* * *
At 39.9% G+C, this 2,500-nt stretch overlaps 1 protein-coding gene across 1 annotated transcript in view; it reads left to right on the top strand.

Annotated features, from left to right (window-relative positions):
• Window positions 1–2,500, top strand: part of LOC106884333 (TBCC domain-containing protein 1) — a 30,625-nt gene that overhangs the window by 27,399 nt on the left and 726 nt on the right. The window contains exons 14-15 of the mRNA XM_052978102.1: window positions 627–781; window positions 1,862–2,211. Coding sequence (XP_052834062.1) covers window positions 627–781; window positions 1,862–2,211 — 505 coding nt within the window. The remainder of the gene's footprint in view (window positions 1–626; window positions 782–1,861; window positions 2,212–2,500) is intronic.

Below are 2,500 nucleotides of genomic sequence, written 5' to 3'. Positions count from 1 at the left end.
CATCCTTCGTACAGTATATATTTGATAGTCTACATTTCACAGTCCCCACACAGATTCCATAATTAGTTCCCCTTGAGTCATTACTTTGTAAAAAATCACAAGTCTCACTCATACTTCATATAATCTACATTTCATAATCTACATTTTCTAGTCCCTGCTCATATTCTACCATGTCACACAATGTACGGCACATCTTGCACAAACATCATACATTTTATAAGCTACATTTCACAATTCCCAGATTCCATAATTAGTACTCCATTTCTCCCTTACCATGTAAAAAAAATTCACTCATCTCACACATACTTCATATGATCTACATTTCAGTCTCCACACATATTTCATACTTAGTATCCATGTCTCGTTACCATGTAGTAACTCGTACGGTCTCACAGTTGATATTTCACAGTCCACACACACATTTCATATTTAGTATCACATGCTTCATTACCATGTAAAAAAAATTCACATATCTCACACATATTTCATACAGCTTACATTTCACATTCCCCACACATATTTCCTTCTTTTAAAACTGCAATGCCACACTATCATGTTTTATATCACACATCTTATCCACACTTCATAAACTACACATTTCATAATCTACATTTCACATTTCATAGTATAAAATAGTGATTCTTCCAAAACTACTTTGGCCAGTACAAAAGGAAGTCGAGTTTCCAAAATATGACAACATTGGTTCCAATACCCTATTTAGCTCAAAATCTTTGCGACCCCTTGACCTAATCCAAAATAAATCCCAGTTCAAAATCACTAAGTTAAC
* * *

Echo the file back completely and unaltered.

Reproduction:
At 39.9% G+C, this 2,500-nt stretch overlaps 1 protein-coding gene across 1 annotated transcript in view; it reads left to right on the top strand.

Annotated features, from left to right (window-relative positions):
• Window positions 1–2,500, top strand: part of LOC106884333 (TBCC domain-containing protein 1) — a 30,625-nt gene that overhangs the window by 27,399 nt on the left and 726 nt on the right. The window contains exons 14-15 of the mRNA XM_052978102.1: window positions 627–781; window positions 1,862–2,211. Coding sequence (XP_052834062.1) covers window positions 627–781; window positions 1,862–2,211 — 505 coding nt within the window. The remainder of the gene's footprint in view (window positions 1–626; window positions 782–1,861; window positions 2,212–2,500) is intronic.

Below are 2,500 nucleotides of genomic sequence, written 5' to 3'. Positions count from 1 at the left end.
CATCCTTCGTACAGTATATATTTGATAGTCTACATTTCACAGTCCCCACACAGATTCCATAATTAGTTCCCCTTGAGTCATTACTTTGTAAAAAATCACAAGTCTCACTCATACTTCATATAATCTACATTTCATAATCTACATTTTCTAGTCCCTGCTCATATTCTACCATGTCACACAATGTACGGCACATCTTGCACAAACATCATACATTTTATAAGCTACATTTCACAATTCCCAGATTCCATAATTAGTACTCCATTTCTCCCTTACCATGTAAAAAAAATTCACTCATCTCACACATACTTCATATGATCTACATTTCAGTCTCCACACATATTTCATACTTAGTATCCATGTCTCGTTACCATGTAGTAACTCGTACGGTCTCACAGTTGATATTTCACAGTCCACACACACATTTCATATTTAGTATCACATGCTTCATTACCATGTAAAAAAAATTCACATATCTCACACATATTTCATACAGCTTACATTTCACATTCCCCACACATATTTCCTTCTTTTAAAACTGCAATGCCACACTATCATGTTTTATATCACACATCTTATCCACACTTCATAAACTACACATTTCATAATCTACATTTCACATTTCATAGTATAAAATAGTGATTCTTCCAAAACTACTTTGGCCAGTACAAAAGGAAGTCGAGTTTCCAAAATATGACAACATTGGTTCCAATACCCTATTTAGCTCAAAATCTTTGCGACCCCTTGACCTAATCCAAAATAAATCCCAGTTCAAAATCACTAAGTTAAC